Tag Archives: Harris’s Hawk

A New Bird Species for San Joaquin Wildlife Sanctuary

imagehawkOn a routine weekend in late November, we went to look at a Harris’s Hawk reported recently at San Joaquin Wildlife Sanctuary in Irvine, California. Even though this bird is likely to not be accepted by the Orange County Bird Records Committee due to questionable origins, you just can’t miss a bird that cool in a location like this. We arrived at about 8:45 on a sunny Saturday morning. There had to be at least 200 Cedar Waxwings calling from the parking lot as we got set up and headed out. We walked to the end of the boardwalk, and there was the hawk, sitting regally in a bare branched tree. After taking numerous photos of him, we headed back towards the main pond area. Our walk was interrupted by a nice male Sharp-shinned Hawk who posed obligingly in a sycamore some 200 feet away. Next up was what seemed like at least 7-8 Blue-gray Gnatcatchers, all fussing away like tiny, angry felines. As we got back to Pond D, one of the birders with us asked “Isn’t that the Vermilion Flycatcher?” He was right! It was, and a nice bright male at that.

Blackbird-Rusty-2011-11-26-012While that bird was being photographed, one of us noticed what appeared to be a Brewer’s Blackbird, walking along the shore of Pond D in the stubble of sedge stalks. Closer examination revealed that this bird had a tremendous amount of cinnamon plumage on the crown, nape and saddle, a bright pale supercilium extending well behind the pale yellowish eye, and pale gray between the wings and on the rump. This was an apparent female Rusty Blackbird, a first for San Joaquin Wildlife Sanctuary and only about the third for Orange County. Further observation revealed the handsome rufous edging to the flight feathers contrasting with the shiny black wings. The bird showed a paler brownish gray chest with faint, short vertical streaking across the chest and belly, all consistent with a female Rusty Blackbird. Rusty Blackbird is a species of special concern in the United States at large, where its population has been in precipitous decline in recent years.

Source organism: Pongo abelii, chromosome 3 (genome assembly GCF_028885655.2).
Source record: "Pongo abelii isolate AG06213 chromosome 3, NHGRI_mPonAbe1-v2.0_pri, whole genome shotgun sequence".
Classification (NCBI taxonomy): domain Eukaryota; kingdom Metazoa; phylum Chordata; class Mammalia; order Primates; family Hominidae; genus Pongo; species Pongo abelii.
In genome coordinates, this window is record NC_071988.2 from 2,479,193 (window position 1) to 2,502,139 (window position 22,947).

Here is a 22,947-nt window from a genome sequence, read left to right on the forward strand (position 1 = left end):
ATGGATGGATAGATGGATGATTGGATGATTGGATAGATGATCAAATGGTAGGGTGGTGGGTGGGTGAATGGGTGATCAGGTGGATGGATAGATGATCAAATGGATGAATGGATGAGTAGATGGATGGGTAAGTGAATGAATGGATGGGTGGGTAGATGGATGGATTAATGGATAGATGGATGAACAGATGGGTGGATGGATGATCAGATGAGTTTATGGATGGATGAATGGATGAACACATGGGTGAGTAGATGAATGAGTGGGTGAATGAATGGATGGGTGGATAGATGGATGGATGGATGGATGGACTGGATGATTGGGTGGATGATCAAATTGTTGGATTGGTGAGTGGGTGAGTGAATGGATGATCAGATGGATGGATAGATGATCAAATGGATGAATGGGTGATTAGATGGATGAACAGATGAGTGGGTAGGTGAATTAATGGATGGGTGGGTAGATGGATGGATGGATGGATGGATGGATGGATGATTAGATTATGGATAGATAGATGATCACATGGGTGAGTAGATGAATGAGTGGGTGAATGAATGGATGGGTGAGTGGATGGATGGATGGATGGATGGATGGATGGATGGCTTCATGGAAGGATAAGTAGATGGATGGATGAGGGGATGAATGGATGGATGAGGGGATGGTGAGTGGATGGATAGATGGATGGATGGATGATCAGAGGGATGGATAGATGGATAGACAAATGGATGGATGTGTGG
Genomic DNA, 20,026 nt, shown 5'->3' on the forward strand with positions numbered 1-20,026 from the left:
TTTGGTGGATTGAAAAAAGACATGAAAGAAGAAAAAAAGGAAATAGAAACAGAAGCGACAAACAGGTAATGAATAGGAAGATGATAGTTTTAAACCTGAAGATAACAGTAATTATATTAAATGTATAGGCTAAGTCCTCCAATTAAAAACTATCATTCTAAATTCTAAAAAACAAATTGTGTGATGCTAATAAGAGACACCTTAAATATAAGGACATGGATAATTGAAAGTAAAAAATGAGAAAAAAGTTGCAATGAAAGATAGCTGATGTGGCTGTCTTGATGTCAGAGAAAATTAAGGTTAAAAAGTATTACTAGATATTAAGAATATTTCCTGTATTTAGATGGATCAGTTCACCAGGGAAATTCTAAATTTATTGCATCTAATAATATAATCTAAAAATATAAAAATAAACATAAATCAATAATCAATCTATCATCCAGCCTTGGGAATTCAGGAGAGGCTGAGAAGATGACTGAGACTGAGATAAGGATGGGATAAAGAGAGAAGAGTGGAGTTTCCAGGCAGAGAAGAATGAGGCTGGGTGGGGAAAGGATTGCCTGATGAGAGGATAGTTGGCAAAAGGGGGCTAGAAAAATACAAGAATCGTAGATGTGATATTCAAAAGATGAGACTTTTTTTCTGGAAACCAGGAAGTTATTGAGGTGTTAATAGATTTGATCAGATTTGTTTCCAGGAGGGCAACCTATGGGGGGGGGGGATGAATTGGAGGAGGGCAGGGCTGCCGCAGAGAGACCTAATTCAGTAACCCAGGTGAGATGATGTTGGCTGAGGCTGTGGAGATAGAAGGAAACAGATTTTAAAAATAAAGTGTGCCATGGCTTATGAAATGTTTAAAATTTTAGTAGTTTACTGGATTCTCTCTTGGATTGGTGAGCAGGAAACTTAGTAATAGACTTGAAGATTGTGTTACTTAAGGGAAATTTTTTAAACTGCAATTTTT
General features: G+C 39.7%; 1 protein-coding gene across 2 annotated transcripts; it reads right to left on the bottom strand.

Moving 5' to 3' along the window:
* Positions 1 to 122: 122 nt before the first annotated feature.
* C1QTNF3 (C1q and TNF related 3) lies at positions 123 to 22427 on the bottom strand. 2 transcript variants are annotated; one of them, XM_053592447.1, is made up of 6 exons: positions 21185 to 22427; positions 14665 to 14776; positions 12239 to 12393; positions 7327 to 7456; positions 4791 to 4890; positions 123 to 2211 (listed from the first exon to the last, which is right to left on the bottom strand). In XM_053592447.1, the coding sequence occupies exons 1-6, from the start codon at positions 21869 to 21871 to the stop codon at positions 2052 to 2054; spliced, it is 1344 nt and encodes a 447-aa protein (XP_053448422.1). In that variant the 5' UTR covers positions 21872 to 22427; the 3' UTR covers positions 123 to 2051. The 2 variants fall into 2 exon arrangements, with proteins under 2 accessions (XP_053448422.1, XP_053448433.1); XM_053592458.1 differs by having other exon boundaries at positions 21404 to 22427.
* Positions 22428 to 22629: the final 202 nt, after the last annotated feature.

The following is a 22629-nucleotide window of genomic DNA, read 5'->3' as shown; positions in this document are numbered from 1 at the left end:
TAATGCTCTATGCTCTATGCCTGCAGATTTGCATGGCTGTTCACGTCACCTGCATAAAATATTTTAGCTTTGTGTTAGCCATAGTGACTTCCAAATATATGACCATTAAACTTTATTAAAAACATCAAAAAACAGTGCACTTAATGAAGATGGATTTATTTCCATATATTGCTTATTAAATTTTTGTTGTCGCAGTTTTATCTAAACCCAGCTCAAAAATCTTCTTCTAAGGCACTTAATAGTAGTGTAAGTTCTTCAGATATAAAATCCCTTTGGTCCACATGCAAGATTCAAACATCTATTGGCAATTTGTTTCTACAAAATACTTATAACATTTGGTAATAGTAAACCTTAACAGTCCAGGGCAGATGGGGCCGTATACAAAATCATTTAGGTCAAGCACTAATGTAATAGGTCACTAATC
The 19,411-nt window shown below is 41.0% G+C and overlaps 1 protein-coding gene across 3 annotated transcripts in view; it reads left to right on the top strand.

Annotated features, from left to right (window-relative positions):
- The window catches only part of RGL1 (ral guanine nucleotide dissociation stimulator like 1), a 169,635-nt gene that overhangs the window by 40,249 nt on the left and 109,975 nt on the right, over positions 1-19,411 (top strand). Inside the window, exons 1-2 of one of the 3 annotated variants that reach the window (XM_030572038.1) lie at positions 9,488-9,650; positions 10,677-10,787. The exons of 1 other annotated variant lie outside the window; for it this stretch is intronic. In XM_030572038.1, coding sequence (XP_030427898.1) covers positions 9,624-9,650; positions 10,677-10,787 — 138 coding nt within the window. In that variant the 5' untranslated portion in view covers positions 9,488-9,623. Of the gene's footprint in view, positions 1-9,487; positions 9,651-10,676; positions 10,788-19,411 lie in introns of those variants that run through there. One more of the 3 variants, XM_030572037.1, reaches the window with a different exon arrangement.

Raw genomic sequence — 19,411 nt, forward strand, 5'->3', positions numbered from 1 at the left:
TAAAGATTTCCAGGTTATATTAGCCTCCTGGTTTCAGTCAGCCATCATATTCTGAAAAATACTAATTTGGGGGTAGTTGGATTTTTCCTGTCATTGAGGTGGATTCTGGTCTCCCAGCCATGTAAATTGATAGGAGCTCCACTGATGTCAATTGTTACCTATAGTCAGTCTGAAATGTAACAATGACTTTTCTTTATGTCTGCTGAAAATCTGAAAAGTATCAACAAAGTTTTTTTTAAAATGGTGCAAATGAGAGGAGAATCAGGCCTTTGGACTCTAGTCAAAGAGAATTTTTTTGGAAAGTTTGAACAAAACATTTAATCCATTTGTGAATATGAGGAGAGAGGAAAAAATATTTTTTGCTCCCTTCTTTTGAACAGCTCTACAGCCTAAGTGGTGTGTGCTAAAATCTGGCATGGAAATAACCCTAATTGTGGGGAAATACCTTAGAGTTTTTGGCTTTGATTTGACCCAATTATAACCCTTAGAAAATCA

Blackbird-Rusty-2011-11-26-042All images were taken with a Kowa TSN-884 spotting scope with 25-60x zoom eyepiece and a Nikon CoolPix P6000 camera attached using a Kowa TSN-DA-10 digiscoping adapter. The optics were mounted on a Manfrotto MT055CXPRO3 carbon fiber tripod with a MVH500AH pro fluid digiscoping head. The two Rusty Blackbird photos are of the same bird – one in direct sun at 160 feet, the other in shade at about 40 feet. The difference in these two photos illustrates how much lighting can alter the appearance of a subject.

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